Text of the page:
17th Nov, 2022
Prison gamemode servers are a few of the most popular sports manners in Minecraft: daily, thousands of individuals wade through anarchy, murder, and tons of grinding. It's a dystopian experience unlike anything I've ever experienced in a video game.
Unlike many Minecraft servers, where you could jump into the action straight away, prison servers start you out at the bottom rank with nothing more than a pick and perhaps some starting gear. You are able to make money and rate up by mining stone, ore, or gems from mines, which are open and usually PvP safe zones.
When you've grinded your way through a few dozen layers of stone, you may sell your earnings and-- even if you have worked hard and saved all your gold bars--rate up. Ranking up gets you access to some perks, depending upon the host, though until you get to the very highest ranks all it means is that you have access to a different mine with more rewarding ores. If you can make it to the very top, you'll wind up getting a distinctive title, chat thoughts, rewarding sources, and a spot on the leaderboards. It's a long way up.
The ranks, it is well worth mentioning, are grueling. The first few are designed to go by quickly, sometimes in only a few minutes or seconds, but as soon as you get to the middle ranks, it may take hours or even days of nonstop grinding to make enough in-game money to progress. The grinding itself isn't terribly persuasive, because the'mines' all seem to be designed with the same template: a big cube of stone and ore surrounded by unbreakable cubes that resets every few minutes.
Most servers throw in a mix of useless blocks like clay or sand to blend it up, and I even encountered one which had spider webs strewn throughout the mine, just in case you were beginning to get in the rhythm of things. I have not done the math with any great accuracy, but the progress on most servers appears to be exponential, and also the more lucrative blocks which you find in more advanced mines don't do a whole lot to mitigate the fast advancing cost of rank up.
There is 1 way to reverse the drudgery of ranking up just like a common plebeian into something a lot more enjoyable: donating. Prison servers provide benefits to players that shell out real-world money for advancement. Some of the advantages are as minor as better things and use of exclusive mines, but more considerable contributions garner benefits like flight, picks that can mine a complete section of blocks at a time, along avatar flair.
These perks start out relatively inexpensively: five bucks may supply you with access 'donator' privileges like better picks, storage, and renewable kits. Buying your way to the best position, however, can cost hundreds of dollars.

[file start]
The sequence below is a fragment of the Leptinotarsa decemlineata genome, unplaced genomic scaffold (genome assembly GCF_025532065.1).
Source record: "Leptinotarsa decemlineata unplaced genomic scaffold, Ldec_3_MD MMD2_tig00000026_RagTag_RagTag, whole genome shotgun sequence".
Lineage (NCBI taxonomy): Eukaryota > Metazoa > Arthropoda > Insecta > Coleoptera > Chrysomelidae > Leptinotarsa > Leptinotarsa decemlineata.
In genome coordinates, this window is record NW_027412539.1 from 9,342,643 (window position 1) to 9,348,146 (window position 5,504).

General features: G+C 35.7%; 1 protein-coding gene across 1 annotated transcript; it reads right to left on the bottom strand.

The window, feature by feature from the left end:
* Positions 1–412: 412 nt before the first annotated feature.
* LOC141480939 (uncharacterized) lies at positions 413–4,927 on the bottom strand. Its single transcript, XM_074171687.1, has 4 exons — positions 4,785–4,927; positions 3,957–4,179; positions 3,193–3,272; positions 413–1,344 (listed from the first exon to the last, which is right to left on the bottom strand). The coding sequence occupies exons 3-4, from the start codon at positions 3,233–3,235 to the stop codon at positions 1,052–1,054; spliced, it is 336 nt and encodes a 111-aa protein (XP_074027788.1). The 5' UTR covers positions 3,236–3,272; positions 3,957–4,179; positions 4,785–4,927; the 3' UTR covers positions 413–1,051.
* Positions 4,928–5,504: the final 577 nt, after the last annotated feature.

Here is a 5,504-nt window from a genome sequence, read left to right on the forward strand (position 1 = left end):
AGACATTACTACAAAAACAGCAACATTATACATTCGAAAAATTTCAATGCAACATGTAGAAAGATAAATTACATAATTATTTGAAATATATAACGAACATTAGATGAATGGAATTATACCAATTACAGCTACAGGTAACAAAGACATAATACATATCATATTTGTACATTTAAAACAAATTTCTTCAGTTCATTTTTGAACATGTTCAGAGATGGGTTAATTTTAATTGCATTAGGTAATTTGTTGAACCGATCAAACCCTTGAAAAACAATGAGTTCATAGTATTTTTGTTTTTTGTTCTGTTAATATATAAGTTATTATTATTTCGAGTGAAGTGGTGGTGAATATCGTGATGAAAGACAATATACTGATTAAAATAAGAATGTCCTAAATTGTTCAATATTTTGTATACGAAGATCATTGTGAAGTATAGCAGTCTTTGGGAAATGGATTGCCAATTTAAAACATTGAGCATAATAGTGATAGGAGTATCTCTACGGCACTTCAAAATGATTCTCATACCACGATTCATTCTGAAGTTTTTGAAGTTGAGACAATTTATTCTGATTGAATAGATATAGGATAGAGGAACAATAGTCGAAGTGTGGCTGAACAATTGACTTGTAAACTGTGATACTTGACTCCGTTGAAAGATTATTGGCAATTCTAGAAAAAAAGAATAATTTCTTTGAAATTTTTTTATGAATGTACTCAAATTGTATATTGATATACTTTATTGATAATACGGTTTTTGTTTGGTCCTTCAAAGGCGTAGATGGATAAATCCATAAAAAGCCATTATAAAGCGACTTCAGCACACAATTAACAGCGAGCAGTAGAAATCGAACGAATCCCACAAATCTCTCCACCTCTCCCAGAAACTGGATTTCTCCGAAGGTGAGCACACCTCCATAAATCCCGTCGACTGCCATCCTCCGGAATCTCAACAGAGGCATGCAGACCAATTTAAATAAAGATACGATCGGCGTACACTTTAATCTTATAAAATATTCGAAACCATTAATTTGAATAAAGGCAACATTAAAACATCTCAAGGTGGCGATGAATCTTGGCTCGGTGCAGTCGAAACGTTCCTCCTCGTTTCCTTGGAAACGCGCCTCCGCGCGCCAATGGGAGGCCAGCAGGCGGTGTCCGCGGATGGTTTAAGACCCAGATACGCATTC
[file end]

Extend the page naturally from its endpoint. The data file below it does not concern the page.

From the moment you log into, each input you get is targeted toward pushing you to donate. Flashing messages appear reminding one of the donator perks, upcoming sales, auctions, sweepstakes, or giveaways that are going on right now. These messages are nearly overwhelming at times. They make prison servers feel less like being more like seeing a casino.
When you've created your fortune in the mines, you can spend your hard-earned cash buying equipment to compete at the PvP arenas. Until I learned to understand the areas that I shouldn't go, I managed to repeatedly wander into those PvP zones, where I had been summarily executed by flying gamers who appeared to be shooting nuclear warhead-tipped arrows.
There's not any equity of any sort here, no attempt to level the playing field for new players--the wealthiest and most recognized players dominate these distances, wielding god-like power to lay waste to their enemies (if they may be bothered to compete). Besides equality and bragging rights, residing in the stadium can get you free loot from fallen foes, particular titles, unique tools (at least one server offers bounties on participant heads), and an opportunity to progress on the leaderboards. Competition for the best things and advantages is fierce, with the wealthiest players aggressively bidding (with in-game money ) on overpowered gear.
If PvP isn't your speed, some servers also offer plots which you may build on and decorate, once you've saved up enough from mining. You can even set up stores and market your extra gear and items to other players, or simply show off your wealth by building statues from diamond blocks or something equally ostentatious.
In this sense, prison servers are not so much providing you with a"prison" experience as, well, a sort of savagely objectivist one. Prison servers present a world where the wealthiest wield basically unlimited power and everyone else strives to combine their ranks. This is reinforced not only by the literary mechanics of the mines, but also by the donator arrangement that makes it essentially impossible to advance and compete without even opening your wallet.
Prison servers remind me a lot of the heady early days of Ultima Online or Runescape, where you could expect someone more powerful to come along and take your things --but it's intriguing that prison hosts have stripped away all of the trappings of the genre and reduced the formulation to its constituent parts. I mean, sure, all you're doing in many aggressive MMOs is grinding followed by combat, but the abstract and visual gloss that we put over those actions are what keeps us playing. Prison servers have done away with all that pretense.